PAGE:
What is the Experimental Unit in Forestry – and – Why do we care!!!

by Dr. James D. Arney

In September 1972, I organized a two-day forest biometricians meeting in Olympia, Washington, to explore ways to transition traditional printed “yield tables” into computer-based, dynamic “growth models”.  This had never been attempted previously.  Twenty-five forest biometricians from across the country participated.  No formal papers were presented.  The entire meeting was impromptu and exploratory.  (See full article about this meeting on FBRI website)

As a result of this workshop, in 1973 Don Monro presented a paper[1] at the IUFRO Meeting in Vancouver, British Columbia, on potential structures and approaches to building “growth models”.  His Labels used to identify types of growth models are still being used 46 years later (i.e., Whole-stand, Tree list-Distant independent, Tree list-Distant dependent).

The interesting point of this discussion is that “No one realized what had transitioned” as a result of those meetings in 1972 and 1973.  When reading current forestry research articles, it is obvious that it has yet to be recognized.  Don Monro recognized the transition in his IUFRO presentation when he separated “Whole stand” models from “Tree list” models.  The Experimental Unit was transitioning from the individual “Plot” (stand) to the individual “Tree”!

Why is this important?  In the early 1970s, the forest industry was beginning to recognize that stand structure, species composition and spatial patterns in forest stands had a significant impact on potential growth and yield outcomes.  Log values were different by species and dimension.  Most stands in the West were of mixed structure and species.  Yield tables of single-species, even-aged whole stand parameters were no longer sufficient for stand-based forest planning.

Previous to 1973, field research trials were established using small plots with sufficient numbers of trees measured for Dbh and height to obtain a reliable set of stand parameters – #Trees, Basal Area, Quadratic Mean Dbh, Top Height, and Volume on a per acre basis.  This most often resulted in a one-tenth acre fixed-area plot where all trees greater than about 5-inches were tallied and typically only about ten percent of the largest trees were measured for height.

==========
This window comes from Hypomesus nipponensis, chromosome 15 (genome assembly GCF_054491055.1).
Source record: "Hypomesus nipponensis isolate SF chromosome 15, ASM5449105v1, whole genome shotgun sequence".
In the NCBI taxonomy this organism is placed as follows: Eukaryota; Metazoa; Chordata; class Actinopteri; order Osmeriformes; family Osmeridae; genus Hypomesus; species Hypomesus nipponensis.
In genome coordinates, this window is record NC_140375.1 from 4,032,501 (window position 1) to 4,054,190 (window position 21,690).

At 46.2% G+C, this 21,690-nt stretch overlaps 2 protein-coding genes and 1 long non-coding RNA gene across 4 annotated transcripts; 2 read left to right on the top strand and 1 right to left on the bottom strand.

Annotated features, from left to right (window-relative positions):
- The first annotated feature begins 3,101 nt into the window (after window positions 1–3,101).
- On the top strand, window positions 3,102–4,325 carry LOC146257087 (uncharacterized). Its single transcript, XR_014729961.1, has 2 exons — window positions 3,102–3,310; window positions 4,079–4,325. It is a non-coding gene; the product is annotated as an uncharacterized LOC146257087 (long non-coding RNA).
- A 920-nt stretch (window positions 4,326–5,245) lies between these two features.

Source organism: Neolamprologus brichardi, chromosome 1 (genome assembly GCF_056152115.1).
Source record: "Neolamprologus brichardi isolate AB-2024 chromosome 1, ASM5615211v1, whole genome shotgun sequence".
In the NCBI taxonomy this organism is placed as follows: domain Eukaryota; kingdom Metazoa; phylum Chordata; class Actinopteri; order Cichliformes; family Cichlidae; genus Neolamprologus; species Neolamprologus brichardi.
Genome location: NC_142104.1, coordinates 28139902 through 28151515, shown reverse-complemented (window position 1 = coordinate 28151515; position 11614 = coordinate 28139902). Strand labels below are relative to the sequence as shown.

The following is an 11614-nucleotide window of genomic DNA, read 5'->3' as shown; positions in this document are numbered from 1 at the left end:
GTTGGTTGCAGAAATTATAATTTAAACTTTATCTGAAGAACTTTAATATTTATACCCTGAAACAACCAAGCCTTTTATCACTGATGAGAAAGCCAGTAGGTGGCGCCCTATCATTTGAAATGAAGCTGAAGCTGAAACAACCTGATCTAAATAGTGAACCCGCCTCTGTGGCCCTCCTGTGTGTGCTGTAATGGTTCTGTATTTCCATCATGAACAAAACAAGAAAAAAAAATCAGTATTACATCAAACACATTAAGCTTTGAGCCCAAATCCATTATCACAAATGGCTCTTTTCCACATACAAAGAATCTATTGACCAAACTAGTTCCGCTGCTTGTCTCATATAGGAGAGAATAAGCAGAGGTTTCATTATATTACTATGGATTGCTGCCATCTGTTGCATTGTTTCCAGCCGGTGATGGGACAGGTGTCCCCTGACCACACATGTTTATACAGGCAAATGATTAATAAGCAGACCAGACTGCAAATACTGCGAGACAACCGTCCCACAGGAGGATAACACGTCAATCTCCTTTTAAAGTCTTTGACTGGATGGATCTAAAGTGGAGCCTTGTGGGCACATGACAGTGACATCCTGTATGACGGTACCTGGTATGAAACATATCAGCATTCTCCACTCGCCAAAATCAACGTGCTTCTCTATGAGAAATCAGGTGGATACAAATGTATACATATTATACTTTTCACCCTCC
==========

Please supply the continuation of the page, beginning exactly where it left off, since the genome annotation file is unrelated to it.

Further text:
As a result of the 1973 Olympia Workshop, most of us went away recognizing that a major shift in all aspects of Growth & Yield research was about to occur.  The traditional objective to produce a printed yield table had ending.  The new objective was to produce a tree list which would characterize a forest stand under any kind of silviculture and species composition.

The inputs to Yield Tables were strata averages of site, age, primary species and density.  Stand-based inventories in the 1970s began to carry actual tree lists of cruised stands.  These tree lists were the desired inputs to Growth Models in any attempt to forecast future growth and yield.  (The categories of individual growth models, resulting from the 1973 workshop, are presented at the end of this article.)

The growth models developed by Arney (1981) and Curtis (1981) were the result of a USFS PNW Experiment Station and Weyerhaeuser Cooperative Agreement in 1973 – 1975.  As part of that agreement, Arney had two four-person crews measure 2,500 permanent research plots on fourteen separate ownerships across Oregon, Washington and British Columbia.  Every sample tree was stem-mapped and measured for both Dbh and height (no subsampled heights).

The reason for presenting this article is to take a critical look at how forestry research, development and application is occurring 45 years after what was learned in the 1973 workshop.  Part of the emphasis for this review has been almost a tectonic shift away from single-species, even-aged forest management.  This shift became prominent after the Clinton-induced Northwest Forest Plan in the mid 1990s, due to concern over “endangered species”.

While operational silviculture has shifted to mixed-species, mixed-structure, clumpy spatial pattern stands, the general approach in field studies for growth & yield research has not shifted from the pre-1973 methods for building yield tables (not growth models).

Based on this author’s first-hand observations, most publically-supported federal, state and university field research trials for silviculture, growth and yield analyses are under-designed.  These trials are minimally suited to provide a basis for building or calibrating any robust growth model.

To build or calibrate a robust mixed-species, mixed-structure tree list growth model, the field research plots must be large (over ½ acre), all trees must be stem-mapped, and every tree must be tagged and measured for both Dbh and height at every re-measurement interval.  These conditions are almost universally non-existent in forestry research.

A fundamental reason for the stalled condition of forestry research is the lack of understanding about what now constitutes the “Experimental Unit”.

It is appropriate to end with a few quotes from Albert Einstein’s journal:

To raise new questions, new possibilities, to regard old problems from a new angle, requires creative imagination and marks real advance in science.

Insanity:  doing the same thing over and over again and expecting different results.

What is right is not always popular and what is popular is not always right.

[1] Don Monro.  1974.  Forest Growth Models: A prognosis.  IN: Growth Models for Tree and Stand Simulation.  Royal College, Stockholm, Sweden.  Forest Research Note 30.

For more about the Experimental Unit, contact Dr. Jim Arney by using the form below.

No Fields Found.